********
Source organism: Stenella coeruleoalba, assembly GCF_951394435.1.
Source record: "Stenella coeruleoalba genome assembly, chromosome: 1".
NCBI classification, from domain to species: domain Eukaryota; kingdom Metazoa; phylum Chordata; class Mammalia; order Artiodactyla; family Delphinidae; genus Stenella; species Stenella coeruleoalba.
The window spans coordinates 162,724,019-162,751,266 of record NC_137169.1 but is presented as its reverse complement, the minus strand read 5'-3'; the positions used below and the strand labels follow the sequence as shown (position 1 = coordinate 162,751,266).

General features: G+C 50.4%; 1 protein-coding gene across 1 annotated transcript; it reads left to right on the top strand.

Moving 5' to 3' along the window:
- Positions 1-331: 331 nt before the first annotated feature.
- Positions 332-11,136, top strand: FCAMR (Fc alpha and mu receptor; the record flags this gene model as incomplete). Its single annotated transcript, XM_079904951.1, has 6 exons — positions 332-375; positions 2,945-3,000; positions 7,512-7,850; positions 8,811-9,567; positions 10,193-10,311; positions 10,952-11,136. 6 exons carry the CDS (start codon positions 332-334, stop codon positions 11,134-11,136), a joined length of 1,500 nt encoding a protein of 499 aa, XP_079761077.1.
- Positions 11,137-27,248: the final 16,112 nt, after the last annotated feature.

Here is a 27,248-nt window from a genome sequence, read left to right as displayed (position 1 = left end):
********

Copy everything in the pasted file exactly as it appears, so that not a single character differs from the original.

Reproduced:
Source organism: Stenella coeruleoalba, assembly GCF_951394435.1.
Source record: "Stenella coeruleoalba genome assembly, chromosome: 1".
NCBI classification, from domain to species: domain Eukaryota; kingdom Metazoa; phylum Chordata; class Mammalia; order Artiodactyla; family Delphinidae; genus Stenella; species Stenella coeruleoalba.
The window spans coordinates 162,724,019-162,751,266 of record NC_137169.1 but is presented as its reverse complement, the minus strand read 5'-3'; the positions used below and the strand labels follow the sequence as shown (position 1 = coordinate 162,751,266).

General features: G+C 50.4%; 1 protein-coding gene across 1 annotated transcript; it reads left to right on the top strand.

Moving 5' to 3' along the window:
- Positions 1-331: 331 nt before the first annotated feature.
- Positions 332-11,136, top strand: FCAMR (Fc alpha and mu receptor; the record flags this gene model as incomplete). Its single annotated transcript, XM_079904951.1, has 6 exons — positions 332-375; positions 2,945-3,000; positions 7,512-7,850; positions 8,811-9,567; positions 10,193-10,311; positions 10,952-11,136. 6 exons carry the CDS (start codon positions 332-334, stop codon positions 11,134-11,136), a joined length of 1,500 nt encoding a protein of 499 aa, XP_079761077.1.
- Positions 11,137-27,248: the final 16,112 nt, after the last annotated feature.

Here is a 27,248-nt window from a genome sequence, read left to right as displayed (position 1 = left end):